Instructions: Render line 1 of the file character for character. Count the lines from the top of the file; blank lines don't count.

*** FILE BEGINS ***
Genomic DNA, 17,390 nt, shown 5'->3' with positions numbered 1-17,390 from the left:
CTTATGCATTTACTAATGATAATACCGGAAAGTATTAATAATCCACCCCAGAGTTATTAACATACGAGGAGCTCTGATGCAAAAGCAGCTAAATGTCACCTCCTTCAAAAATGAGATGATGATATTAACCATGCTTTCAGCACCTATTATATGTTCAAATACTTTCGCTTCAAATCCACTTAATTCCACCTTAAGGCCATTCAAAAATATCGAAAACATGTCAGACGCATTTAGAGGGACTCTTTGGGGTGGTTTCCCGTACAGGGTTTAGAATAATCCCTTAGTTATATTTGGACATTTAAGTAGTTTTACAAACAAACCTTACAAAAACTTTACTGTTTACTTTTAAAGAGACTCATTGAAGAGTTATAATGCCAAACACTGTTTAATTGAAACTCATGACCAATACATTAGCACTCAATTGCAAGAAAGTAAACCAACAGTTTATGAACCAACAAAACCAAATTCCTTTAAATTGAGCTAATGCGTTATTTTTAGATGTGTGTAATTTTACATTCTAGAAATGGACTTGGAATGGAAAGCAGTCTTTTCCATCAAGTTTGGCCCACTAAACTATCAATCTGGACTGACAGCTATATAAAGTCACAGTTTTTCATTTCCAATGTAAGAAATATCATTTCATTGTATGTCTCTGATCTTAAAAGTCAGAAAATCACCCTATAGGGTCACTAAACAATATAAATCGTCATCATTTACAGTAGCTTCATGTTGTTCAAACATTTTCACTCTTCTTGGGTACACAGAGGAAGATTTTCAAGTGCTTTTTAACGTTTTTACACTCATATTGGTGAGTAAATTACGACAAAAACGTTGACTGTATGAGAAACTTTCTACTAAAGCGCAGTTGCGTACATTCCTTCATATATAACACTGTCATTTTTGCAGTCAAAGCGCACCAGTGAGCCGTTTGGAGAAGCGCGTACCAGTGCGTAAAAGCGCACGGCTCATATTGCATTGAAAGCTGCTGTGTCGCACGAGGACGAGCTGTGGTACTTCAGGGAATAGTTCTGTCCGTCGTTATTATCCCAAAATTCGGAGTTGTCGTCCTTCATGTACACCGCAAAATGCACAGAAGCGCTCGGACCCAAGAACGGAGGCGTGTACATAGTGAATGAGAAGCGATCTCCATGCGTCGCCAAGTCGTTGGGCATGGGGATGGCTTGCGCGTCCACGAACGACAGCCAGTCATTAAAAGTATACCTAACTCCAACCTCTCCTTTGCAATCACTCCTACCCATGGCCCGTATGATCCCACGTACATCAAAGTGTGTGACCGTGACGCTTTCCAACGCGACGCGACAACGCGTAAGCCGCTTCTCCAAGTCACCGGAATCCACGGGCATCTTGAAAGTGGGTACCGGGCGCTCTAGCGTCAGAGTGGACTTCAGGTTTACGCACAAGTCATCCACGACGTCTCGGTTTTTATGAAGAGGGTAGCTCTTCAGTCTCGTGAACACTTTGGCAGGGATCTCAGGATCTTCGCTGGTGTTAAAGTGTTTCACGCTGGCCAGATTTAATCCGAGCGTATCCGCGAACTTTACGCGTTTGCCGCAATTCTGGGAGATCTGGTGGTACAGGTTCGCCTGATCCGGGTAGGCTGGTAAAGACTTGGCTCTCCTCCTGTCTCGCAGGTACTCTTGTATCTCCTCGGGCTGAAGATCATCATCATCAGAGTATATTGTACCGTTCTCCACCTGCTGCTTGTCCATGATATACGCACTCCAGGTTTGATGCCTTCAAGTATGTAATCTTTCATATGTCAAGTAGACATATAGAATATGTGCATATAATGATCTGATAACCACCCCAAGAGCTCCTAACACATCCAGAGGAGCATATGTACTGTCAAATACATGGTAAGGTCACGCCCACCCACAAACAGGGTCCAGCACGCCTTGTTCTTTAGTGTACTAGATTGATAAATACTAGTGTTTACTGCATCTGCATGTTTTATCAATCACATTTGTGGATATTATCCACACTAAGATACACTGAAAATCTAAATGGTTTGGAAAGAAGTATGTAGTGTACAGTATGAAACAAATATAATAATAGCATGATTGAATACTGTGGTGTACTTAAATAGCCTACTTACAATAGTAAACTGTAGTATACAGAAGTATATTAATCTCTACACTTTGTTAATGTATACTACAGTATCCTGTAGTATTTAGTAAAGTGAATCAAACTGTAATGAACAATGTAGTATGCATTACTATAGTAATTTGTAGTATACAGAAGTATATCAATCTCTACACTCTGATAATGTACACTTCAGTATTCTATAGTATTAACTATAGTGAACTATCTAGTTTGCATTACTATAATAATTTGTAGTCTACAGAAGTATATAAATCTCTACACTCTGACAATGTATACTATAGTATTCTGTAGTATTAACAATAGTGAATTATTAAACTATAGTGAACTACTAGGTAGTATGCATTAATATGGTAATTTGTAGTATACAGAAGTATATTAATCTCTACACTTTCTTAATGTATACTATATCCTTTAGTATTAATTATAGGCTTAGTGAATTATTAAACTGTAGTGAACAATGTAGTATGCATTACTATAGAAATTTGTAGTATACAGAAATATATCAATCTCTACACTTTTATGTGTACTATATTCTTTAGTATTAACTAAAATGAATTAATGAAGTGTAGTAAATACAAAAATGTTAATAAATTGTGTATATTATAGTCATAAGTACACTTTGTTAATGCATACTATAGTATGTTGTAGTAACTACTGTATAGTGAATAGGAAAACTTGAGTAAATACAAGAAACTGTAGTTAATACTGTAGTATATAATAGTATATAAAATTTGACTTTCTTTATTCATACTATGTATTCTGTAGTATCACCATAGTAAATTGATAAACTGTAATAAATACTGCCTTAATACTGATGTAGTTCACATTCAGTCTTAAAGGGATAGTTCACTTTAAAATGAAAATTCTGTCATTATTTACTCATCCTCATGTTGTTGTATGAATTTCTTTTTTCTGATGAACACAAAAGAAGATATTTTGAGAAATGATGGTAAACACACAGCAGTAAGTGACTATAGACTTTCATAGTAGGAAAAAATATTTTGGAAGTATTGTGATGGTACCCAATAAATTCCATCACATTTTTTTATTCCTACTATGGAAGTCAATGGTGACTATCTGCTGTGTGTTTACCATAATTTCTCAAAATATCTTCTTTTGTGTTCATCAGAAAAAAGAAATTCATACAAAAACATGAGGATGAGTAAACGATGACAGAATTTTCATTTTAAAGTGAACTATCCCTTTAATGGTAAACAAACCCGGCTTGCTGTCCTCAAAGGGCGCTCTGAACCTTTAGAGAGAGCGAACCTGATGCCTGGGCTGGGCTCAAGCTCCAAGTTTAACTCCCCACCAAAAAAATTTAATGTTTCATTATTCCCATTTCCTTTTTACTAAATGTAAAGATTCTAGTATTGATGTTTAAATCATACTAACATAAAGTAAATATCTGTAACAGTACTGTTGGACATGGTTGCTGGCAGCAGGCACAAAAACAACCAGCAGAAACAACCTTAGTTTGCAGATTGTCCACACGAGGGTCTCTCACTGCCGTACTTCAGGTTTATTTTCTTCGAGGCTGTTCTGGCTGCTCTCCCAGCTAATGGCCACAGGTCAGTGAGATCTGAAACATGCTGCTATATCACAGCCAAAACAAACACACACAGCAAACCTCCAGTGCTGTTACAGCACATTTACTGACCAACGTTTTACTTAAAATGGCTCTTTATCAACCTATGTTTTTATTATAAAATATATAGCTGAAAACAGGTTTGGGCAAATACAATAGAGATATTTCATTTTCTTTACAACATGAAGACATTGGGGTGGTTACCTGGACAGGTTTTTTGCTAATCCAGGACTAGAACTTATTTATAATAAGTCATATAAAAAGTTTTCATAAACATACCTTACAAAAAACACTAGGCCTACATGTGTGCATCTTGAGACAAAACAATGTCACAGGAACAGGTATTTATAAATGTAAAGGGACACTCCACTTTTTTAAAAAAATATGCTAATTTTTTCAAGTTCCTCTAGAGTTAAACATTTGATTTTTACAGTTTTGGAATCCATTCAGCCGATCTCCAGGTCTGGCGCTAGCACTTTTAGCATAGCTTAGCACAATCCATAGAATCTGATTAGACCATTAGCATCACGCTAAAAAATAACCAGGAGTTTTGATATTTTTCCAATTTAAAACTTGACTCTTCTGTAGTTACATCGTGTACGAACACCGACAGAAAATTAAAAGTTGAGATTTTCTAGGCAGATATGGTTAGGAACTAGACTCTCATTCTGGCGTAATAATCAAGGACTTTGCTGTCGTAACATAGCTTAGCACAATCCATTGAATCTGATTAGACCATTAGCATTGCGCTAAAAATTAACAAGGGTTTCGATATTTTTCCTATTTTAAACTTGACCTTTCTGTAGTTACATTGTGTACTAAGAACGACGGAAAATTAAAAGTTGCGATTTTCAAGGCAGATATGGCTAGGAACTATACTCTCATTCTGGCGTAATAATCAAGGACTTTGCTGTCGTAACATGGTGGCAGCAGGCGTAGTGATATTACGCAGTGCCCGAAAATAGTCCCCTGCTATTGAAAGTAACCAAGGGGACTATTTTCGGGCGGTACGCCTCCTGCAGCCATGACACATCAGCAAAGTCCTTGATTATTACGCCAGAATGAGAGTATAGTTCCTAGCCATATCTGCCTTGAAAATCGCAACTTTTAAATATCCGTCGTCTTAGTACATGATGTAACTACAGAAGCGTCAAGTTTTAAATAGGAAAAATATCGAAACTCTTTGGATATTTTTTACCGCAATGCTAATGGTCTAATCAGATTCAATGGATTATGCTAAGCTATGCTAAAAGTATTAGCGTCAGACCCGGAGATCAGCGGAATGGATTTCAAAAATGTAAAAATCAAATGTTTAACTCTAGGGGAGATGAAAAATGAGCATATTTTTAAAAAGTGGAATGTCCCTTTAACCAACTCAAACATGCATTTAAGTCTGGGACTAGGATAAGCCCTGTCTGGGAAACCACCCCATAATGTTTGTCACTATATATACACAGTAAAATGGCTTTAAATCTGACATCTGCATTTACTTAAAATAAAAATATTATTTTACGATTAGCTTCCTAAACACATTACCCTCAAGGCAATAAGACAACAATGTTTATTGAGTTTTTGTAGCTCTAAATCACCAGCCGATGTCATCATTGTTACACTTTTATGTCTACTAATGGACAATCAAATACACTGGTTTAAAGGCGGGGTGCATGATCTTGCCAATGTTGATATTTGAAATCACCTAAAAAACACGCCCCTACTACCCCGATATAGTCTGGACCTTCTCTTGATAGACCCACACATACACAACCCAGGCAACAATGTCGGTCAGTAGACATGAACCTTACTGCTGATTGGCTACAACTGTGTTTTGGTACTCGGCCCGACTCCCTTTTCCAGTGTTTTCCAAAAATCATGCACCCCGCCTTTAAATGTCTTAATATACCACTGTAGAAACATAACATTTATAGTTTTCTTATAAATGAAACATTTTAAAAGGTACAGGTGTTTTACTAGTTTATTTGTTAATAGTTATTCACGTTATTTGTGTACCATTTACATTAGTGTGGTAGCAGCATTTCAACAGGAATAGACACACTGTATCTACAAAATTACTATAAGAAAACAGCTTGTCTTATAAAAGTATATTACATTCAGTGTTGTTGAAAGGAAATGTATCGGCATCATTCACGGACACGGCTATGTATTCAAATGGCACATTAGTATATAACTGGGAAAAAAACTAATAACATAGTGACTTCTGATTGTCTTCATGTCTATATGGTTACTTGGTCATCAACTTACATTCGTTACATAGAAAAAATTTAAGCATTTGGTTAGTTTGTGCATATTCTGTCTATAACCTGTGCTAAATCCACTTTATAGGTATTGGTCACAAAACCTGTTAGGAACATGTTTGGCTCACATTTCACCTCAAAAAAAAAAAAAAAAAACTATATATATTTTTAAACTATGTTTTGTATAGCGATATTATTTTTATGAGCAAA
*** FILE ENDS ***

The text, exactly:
Genomic DNA, 17,390 nt, shown 5'->3' with positions numbered 1-17,390 from the left: